Inside “The Subway,” where the monoliths meet and form a tunnel with pools of icy blue-green water. Just as I slipped, T rescued me. There is another story here, the one about the person who took this photo, a man our age named John who we happened to meet the night before in the pitch black, all of us gathered with a group of astronomers and massive telescopes. I saw the red ring around Saturn, crisp and clear. John had just arrived and had nowhere to camp. We told him he could camp at our site for the night. In the morning we saw his pick up with the custom cabin he’d built himself. It was outfitted with gear and functioned as both a bunk and storage. He decided to venture with us into the backcountry. No trails except for the odd cairn, no park rangers. A 700-ft drop into the canyon and up a rocky, winding river. In his pack, John had a water purifier and iodine drops, and throughout our trek, he pumped and purified water for all three of us. There was no way to carry all the water we needed for an 8-hour hike, and without him, I suspect we would’ve gulped river water and hoped for the best.
(Post 253 of 365)

I’m with Her

During the primary I could #feelthebern on issues like healthcare, paid family leave, corporate welfare, the cost of higher education, and GMO labeling. But when I got to my polling station, I felt torn. Because how could I not vote for the first madam president?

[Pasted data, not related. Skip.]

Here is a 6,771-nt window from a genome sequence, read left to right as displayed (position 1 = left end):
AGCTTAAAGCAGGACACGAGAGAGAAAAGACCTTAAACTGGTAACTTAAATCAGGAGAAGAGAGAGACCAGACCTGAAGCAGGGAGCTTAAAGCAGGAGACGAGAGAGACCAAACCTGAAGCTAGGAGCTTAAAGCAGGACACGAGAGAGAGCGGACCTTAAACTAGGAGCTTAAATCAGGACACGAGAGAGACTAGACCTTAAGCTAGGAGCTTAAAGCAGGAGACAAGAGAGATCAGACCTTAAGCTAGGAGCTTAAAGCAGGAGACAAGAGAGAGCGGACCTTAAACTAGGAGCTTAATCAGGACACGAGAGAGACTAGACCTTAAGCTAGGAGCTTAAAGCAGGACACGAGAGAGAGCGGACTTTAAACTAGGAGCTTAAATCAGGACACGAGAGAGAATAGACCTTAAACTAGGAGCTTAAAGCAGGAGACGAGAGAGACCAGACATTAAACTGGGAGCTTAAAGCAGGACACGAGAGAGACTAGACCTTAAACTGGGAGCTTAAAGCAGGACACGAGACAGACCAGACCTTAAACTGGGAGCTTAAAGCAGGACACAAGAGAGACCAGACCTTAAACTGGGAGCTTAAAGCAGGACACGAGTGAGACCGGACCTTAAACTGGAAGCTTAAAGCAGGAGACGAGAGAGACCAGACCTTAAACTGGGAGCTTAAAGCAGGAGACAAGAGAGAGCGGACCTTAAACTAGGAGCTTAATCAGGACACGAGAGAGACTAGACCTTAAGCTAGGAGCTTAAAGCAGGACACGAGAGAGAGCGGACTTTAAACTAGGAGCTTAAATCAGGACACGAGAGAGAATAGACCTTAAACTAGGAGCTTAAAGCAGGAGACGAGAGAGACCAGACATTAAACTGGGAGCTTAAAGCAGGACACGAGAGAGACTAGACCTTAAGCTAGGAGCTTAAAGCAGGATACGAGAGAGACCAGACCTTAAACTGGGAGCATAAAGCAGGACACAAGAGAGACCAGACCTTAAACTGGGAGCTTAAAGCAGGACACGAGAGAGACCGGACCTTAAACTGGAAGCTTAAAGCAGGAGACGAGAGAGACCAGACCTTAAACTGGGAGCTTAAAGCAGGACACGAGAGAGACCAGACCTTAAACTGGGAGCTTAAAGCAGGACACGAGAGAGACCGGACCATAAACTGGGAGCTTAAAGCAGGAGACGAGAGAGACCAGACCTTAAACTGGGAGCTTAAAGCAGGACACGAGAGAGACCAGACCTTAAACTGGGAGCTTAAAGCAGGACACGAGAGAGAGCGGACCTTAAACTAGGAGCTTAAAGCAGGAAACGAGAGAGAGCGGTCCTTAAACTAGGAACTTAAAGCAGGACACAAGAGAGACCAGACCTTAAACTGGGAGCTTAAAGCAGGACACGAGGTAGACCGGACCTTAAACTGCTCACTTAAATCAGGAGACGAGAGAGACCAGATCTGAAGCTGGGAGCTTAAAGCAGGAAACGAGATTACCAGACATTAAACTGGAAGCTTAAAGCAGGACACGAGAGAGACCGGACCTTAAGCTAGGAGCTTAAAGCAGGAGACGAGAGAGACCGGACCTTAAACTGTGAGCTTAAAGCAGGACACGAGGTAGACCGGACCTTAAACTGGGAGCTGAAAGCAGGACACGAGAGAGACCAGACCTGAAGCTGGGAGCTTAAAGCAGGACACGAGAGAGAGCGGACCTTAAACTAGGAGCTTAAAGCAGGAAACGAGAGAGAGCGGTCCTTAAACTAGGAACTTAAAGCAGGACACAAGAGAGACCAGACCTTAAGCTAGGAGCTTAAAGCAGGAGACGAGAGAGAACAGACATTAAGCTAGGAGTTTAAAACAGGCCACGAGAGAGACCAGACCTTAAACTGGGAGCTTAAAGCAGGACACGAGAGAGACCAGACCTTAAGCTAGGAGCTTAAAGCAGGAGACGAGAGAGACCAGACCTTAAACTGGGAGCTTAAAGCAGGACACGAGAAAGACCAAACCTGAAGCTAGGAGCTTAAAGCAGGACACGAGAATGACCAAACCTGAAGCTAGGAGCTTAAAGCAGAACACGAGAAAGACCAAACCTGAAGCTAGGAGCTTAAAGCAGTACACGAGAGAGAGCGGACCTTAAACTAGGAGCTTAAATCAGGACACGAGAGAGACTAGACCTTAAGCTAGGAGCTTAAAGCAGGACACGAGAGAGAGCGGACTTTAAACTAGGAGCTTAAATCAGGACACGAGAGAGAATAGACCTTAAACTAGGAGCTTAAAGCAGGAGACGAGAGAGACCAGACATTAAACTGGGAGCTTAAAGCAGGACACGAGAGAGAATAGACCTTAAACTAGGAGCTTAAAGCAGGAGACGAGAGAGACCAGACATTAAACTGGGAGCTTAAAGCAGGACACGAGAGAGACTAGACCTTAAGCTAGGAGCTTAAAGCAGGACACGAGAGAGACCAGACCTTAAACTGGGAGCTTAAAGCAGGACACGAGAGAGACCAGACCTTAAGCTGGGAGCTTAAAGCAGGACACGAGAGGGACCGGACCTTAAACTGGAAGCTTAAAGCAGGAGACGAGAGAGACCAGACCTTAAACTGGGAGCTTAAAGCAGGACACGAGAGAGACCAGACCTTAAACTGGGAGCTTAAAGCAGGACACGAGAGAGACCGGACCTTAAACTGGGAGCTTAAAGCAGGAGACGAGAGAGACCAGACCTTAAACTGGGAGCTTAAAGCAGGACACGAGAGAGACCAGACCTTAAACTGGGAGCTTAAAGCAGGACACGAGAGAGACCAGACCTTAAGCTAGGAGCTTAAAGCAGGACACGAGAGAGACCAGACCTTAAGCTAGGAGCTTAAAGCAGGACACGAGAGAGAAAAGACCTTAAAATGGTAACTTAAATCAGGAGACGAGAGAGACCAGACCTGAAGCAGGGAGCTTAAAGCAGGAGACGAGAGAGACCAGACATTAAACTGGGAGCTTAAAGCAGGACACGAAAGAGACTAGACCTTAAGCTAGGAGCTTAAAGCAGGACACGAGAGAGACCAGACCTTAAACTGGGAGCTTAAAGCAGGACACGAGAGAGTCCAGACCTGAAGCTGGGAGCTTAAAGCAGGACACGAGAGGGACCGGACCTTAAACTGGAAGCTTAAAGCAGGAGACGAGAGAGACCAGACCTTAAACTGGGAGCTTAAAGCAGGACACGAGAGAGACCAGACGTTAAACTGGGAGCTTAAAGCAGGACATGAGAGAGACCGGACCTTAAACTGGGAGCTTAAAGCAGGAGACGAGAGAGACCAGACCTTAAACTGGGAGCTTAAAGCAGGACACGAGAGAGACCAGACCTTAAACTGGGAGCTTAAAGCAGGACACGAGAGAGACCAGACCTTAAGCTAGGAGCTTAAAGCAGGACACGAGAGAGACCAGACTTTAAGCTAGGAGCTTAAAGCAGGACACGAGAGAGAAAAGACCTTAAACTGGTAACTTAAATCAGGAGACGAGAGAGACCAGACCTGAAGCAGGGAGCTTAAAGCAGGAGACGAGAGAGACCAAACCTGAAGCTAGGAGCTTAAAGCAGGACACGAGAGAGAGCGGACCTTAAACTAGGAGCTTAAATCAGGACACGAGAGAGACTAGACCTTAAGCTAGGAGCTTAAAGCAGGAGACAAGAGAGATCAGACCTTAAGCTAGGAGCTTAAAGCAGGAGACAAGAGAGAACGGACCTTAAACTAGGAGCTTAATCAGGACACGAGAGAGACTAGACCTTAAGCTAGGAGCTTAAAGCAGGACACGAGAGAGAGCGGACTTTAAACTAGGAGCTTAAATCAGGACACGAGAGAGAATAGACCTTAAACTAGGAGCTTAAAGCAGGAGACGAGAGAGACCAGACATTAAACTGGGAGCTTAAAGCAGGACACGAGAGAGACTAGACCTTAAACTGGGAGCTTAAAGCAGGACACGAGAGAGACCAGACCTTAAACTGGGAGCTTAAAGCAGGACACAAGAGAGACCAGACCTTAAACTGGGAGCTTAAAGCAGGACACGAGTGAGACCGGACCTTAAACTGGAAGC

We think we’ve come so far, that we can do anything, be anything, even if it means getting paid 78% of our male counterparts’ paycheck; 64% if you’re African American and 56% if you’re Latina.

Then I’ll stumble onto an article like this one. Author Catherine Nichols hadn’t been getting much of a response to her new manuscript and decided to conduct an experiment. She sent out her query letters under the male pseudonym, George Leyer, and received almost nine times more manuscript requests. “Even George’s rejections were polite and warm on a level that would have meant everything to me, except that they weren’t to the real me. George’s work was ‘clever’, it’s ‘well-constructed’ and ‘exciting.’ No one mentioned his sentences being lyrical or whether his main characters were feisty.”